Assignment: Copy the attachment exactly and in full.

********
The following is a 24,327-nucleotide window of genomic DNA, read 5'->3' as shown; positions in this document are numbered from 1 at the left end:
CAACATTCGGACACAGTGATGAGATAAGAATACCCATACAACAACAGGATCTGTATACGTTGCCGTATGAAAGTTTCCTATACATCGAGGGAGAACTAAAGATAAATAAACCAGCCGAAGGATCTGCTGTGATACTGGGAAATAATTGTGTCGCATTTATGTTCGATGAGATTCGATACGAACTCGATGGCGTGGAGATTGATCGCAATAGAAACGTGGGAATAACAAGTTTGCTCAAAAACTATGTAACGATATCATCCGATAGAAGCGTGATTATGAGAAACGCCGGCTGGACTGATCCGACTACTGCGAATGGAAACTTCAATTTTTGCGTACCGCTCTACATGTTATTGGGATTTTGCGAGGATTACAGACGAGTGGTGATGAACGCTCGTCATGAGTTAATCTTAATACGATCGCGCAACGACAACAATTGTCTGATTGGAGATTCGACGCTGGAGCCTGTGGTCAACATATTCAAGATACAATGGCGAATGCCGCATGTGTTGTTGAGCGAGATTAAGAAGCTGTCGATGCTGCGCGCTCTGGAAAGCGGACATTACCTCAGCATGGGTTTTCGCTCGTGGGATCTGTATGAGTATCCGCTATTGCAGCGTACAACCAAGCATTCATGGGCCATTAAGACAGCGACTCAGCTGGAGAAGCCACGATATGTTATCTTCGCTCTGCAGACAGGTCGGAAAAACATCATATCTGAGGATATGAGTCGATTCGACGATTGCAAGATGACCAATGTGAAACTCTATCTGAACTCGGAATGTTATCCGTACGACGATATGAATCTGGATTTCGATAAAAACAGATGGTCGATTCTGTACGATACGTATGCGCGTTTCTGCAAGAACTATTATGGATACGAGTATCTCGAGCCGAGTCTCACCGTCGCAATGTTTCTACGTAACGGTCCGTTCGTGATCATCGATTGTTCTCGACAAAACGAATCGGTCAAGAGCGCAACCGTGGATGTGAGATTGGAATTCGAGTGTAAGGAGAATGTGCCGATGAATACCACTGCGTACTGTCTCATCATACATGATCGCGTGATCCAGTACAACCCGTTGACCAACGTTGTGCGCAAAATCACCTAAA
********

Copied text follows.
The following is a 24,327-nucleotide window of genomic DNA, read 5'->3' as shown; positions in this document are numbered from 1 at the left end:
CAACATTCGGACACAGTGATGAGATAAGAATACCCATACAACAACAGGATCTGTATACGTTGCCGTATGAAAGTTTCCTATACATCGAGGGAGAACTAAAGATAAATAAACCAGCCGAAGGATCTGCTGTGATACTGGGAAATAATTGTGTCGCATTTATGTTCGATGAGATTCGATACGAACTCGATGGCGTGGAGATTGATCGCAATAGAAACGTGGGAATAACAAGTTTGCTCAAAAACTATGTAACGATATCATCCGATAGAAGCGTGATTATGAGAAACGCCGGCTGGACTGATCCGACTACTGCGAATGGAAACTTCAATTTTTGCGTACCGCTCTACATGTTATTGGGATTTTGCGAGGATTACAGACGAGTGGTGATGAACGCTCGTCATGAGTTAATCTTAATACGATCGCGCAACGACAACAATTGTCTGATTGGAGATTCGACGCTGGAGCCTGTGGTCAACATATTCAAGATACAATGGCGAATGCCGCATGTGTTGTTGAGCGAGATTAAGAAGCTGTCGATGCTGCGCGCTCTGGAAAGCGGACATTACCTCAGCATGGGTTTTCGCTCGTGGGATCTGTATGAGTATCCGCTATTGCAGCGTACAACCAAGCATTCATGGGCCATTAAGACAGCGACTCAGCTGGAGAAGCCACGATATGTTATCTTCGCTCTGCAGACAGGTCGGAAAAACATCATATCTGAGGATATGAGTCGATTCGACGATTGCAAGATGACCAATGTGAAACTCTATCTGAACTCGGAATGTTATCCGTACGACGATATGAATCTGGATTTCGATAAAAACAGATGGTCGATTCTGTACGATACGTATGCGCGTTTCTGCAAGAACTATTATGGATACGAGTATCTCGAGCCGAGTCTCACCGTCGCAATGTTTCTACGTAACGGTCCGTTCGTGATCATCGATTGTTCTCGACAAAACGAATCGGTCAAGAGCGCAACCGTGGATGTGAGATTGGAATTCGAGTGTAAGGAGAATGTGCCGATGAATACCACTGCGTACTGTCTCATCATACATGATCGCGTGATCCAGTACAACCCGTTGACCAACGTTGTGCGCAAAATCACCTAAA